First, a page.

When we first began this pit firing adventure we knew virtually nothing. I did some research, mostly on the internet. I remember that it was around January 2000 that we agreed to teach a hand building and pit firing class the following September, so an anniversary of sorts is advancing.
Most pits are dug into the soil, digging a pit. In fact many of my searches brought up fire pits and I read about those, too. You never know when something will be interesting. Not here, though, for pottery, but now we have a new project and two spots for fire pits.
We started with a small hole in the ground, perhaps several inches. We do live in a geographical region that has wasy too many rocks and bedrock is exposed everywhere. Living on a coral reef with tons of granite boulders left by the last ice cap means very little soil, and what is there is in between the stones. We already knew that. Me, a retired dairy farmer and John a serious gardener, had years experience with those rocks. So, we started with a small hole, maybe 3 inches deep, and built a small structure with hard bricks. Then we followed one set of instructions, filling it with mostly sawdust and some wood and the pots. We lit it, stood back and watched, and periodically we put more sawdust over everything, adding sticks, too. We wanted to keep that fire going. Soon, we were done. We covered everything and waited impatiently for everything to cool.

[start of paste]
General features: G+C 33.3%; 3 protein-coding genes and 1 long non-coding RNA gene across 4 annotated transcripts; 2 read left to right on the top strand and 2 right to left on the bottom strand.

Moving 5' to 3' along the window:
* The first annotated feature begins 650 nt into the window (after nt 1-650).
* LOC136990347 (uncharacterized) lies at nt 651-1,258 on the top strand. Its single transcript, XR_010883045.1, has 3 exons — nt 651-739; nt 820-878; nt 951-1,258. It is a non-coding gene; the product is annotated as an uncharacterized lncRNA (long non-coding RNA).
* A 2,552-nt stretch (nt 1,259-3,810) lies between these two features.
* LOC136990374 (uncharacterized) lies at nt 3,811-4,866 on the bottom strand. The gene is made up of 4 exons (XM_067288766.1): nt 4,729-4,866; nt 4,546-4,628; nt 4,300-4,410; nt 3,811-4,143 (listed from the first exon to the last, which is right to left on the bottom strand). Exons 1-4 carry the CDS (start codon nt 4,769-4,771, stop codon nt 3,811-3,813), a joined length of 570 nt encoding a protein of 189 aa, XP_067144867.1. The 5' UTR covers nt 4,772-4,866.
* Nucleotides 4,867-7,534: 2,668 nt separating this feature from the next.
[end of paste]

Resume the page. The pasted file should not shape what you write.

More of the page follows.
Nothing had broken. There was a lot of blacks and some browns and tans. Smokey stuff. But the colors we were looking for were missing. We had treated the surface with coppers and other suggestions to get colors. But we hadn’t achieved what we were looking for.
After many weeks of trial and error John designed an above ground pit using soft bricks. We got more colors, we think, because we built more of a fire over the pots, instead of sawdust ‘smoking’ the pots. We learned that hotter meant more colors. We learned how to bisque fire pots (under fire them a little) to help them withstand the thermal shock, and prevent breakage. We were using our modern mind to refine the primitive process of pit firing. We were having fun.
So today, I find that someone built a similar pit out of bricks. And had great results. Tia Studio is a great site with lots to enjoy. I was pleasantly surprised to see something we created, created by someone else. There are no new ideas, and I think maybe now we will see more and more of these. Not that we started it, but that we picked up on the development of this as it occurred in the world.